Conference Round-Up - Part Two

International Holocaust Remembrance Alliance Conference, Friday 6th November 2015
Budapest, Hungary

Participants and IHRA committee members at the conference

I was delighted to have the opportunity to attend the annual IHRA conference, this year in the beautiful capital city of Budapest. The chairmanship of the IHRA in Hungary has come at a significant time, when anti-Semitism - particularly of a verbal nature - has been growing in the country, as has the influence of far-right political parties such as Jobbik.
The title of the conference was 'The Holocaust in Public Discourse: Uses and Abuses'; the proceedings consisted of four panels, each chaired by a member of IHRA and including three experts. The topics discussed were print media and the Holocaust; popular media and the Holocaust; digital media and the Holocaust; and political discourse and the Holocaust. Those who presented came from both a wide variety of countries and organisations. Participants came from Hungary, Poland, Holland, the UK and even as far afield as Australia; university lecturers, journalists, researchers and campaigners were among those represented.
There was so much to pack into a relatively tight schedule that a lunchtime discussion also took place. This was, however, the highlight of the conference; alongside András Heisler, President of the Federation of Jewish Communities in Hungary, a keynote speech was given by the eminent Professor Yehuda Bauer, the Honorary Chairman of the IHRA. Bauer spoke of the need not simply to discuss the uses and abuses of the Holocaust in arenas such as the Internet, but to actively challenge them. He emphasised that, in the face of anti-Semitism, Jewish communities should not try to apologise for their efforts or highlight all the good that they do as this will simply encourage their critics to brand them as 'show-offs.' Instead, he stated, they must be shown where their thoughts are wrong and how they remain in the minority. I think we all left the conference feeling a little more empowered by his words, and the entire conference certainly gave us all a lot to think about.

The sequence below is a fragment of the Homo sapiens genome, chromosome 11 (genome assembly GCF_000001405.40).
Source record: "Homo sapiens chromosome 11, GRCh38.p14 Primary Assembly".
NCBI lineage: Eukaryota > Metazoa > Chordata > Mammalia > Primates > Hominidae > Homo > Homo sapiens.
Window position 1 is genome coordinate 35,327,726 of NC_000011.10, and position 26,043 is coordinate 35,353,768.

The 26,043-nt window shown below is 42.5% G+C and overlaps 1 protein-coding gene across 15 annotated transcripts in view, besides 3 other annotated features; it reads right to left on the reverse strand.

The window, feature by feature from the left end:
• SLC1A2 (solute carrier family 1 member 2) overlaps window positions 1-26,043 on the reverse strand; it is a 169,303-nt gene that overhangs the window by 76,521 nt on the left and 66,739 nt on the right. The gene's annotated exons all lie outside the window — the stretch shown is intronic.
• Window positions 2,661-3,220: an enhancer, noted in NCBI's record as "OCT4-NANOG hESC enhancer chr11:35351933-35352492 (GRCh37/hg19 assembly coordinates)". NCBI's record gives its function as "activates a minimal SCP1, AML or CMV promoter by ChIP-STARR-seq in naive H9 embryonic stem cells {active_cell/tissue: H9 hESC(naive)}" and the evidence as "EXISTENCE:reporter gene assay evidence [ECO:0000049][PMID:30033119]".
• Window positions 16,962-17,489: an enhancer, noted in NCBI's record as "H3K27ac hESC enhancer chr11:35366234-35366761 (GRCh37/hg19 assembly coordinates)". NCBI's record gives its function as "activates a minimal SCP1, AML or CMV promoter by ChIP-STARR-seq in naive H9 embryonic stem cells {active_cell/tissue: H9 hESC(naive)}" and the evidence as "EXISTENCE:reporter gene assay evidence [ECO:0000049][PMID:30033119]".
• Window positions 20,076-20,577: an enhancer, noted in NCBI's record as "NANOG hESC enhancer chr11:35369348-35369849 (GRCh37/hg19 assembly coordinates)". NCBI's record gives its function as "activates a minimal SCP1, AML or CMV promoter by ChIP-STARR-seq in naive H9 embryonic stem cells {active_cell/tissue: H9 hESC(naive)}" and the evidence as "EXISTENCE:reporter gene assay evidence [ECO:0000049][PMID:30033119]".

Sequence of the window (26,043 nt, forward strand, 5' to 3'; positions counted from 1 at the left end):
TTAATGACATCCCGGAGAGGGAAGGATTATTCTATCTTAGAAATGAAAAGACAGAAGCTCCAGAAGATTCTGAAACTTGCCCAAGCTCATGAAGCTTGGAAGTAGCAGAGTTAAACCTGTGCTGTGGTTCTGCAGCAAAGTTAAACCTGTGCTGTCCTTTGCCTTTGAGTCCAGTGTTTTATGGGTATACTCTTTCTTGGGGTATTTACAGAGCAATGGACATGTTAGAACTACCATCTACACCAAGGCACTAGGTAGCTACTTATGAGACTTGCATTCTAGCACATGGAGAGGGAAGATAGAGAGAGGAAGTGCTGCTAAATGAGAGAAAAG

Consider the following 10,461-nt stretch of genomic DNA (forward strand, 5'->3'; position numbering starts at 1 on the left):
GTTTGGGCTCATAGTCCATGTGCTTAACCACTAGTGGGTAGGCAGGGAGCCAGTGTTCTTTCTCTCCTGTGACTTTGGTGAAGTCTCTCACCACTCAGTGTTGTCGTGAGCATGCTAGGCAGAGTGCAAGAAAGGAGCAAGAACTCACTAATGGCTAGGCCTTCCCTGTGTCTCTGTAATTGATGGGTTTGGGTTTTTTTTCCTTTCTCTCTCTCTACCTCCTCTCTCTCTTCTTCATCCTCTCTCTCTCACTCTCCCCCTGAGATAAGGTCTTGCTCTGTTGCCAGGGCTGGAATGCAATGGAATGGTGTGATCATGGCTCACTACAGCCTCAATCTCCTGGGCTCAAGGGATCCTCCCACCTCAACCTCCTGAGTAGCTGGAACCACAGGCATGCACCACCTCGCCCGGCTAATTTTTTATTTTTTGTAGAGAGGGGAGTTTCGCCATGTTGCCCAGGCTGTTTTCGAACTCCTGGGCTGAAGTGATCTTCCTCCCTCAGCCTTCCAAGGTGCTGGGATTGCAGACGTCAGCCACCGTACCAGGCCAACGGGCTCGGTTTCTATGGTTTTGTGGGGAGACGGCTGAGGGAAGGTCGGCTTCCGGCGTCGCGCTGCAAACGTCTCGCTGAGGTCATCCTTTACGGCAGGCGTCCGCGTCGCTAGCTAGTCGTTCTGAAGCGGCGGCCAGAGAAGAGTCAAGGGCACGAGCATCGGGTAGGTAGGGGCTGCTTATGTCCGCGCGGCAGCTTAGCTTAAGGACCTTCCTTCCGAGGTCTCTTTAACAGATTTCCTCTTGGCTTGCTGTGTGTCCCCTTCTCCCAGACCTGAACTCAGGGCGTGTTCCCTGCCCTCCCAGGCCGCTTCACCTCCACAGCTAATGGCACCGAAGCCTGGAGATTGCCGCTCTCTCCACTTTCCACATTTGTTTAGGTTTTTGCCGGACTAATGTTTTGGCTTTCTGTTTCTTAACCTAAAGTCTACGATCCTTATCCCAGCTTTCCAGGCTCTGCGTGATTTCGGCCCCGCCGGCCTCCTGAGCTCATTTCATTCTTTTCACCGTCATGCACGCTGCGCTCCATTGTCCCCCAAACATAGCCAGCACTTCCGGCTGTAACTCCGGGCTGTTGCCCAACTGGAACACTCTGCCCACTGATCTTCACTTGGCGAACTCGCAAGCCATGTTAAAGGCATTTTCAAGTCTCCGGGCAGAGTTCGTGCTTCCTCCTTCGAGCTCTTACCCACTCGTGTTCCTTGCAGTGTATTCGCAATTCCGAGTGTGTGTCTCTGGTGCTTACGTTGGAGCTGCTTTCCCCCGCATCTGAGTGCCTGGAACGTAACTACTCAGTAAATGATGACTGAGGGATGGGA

A full summary of the conference can be accessed on the IHRA website, and you can even watch all the day's proceedings on the IHRA's YouTube channel.

8th Annual Holocaust Survivors' Conference, Watford Grammar School for Girls, Tuesday 10th November 2015
Watford, UK

One example of the artwork on display in the Sixth Form Centre

Despite this conference taking place for the eighth year running, it was also the first time that I had attended this unique event at Watford Grammar School for Girls, specifically aimed at pupils from this school and nearby institutions. Headmistress Dame Helen Hyde is a passionate advocate for Holocaust education, having lost three members of her familiy at Sobibór extermination camp. I was incredibly impressed by the educational displays in the corridors on the subject, and a fantastic art exhibition that was exhibited in the Sixth Form Centre.
Professor David Cesarani was meant to deliver the first lecture at this year's conference, but that sadly was not to be. Professor Tony Kushner from the University of Southampton and Dr Aimee Bunting, herself a teacher, instead delivered a lecture on Britain's involvement in the Holocaust in terms of the British POWs at Auschwitz and the liberation of Bergen-Belsen. Their talk began, however, with a very moving tribute to Professor Cesarani, though it is sad to think that many students would not have been aware of the significance.
Afterwards, students were split into groups and sent to different classrooms to hear the testimony of a Holocaust survivor. 20 survivors were present to share their stories; I attended the talk given to Eva Clarke. Eva, who was born in Mauthausen concentration camp, has a tragic, remarkable family story that was once turned into a BBC documentary entitled 'The Baby Born in a Concentration Camp'.
Lunch was followed by a choice of workshops for students, focusing on topics as varied as art and the Holocaust; resistance; Judaism and faith after the Holocaust; photography; and psychology. The last presentation of the day was given by Paul Salmons from the Institute of Education, who discussed the importance of primary sources in studying the Holocaust, written by both perpetrators and victims.
I hope that the students realised what an incredible opportunity they had been given, to listen to a survivor of the Holocaust in a small group and have the chance to have a proper conversation with them. I know I feel so privileged every time I meet and talk to them - this time, I even promised Ben Helfgott that I would start taking up the gym soon! I can also only hope that there will still be many survivors among us for next year's conference.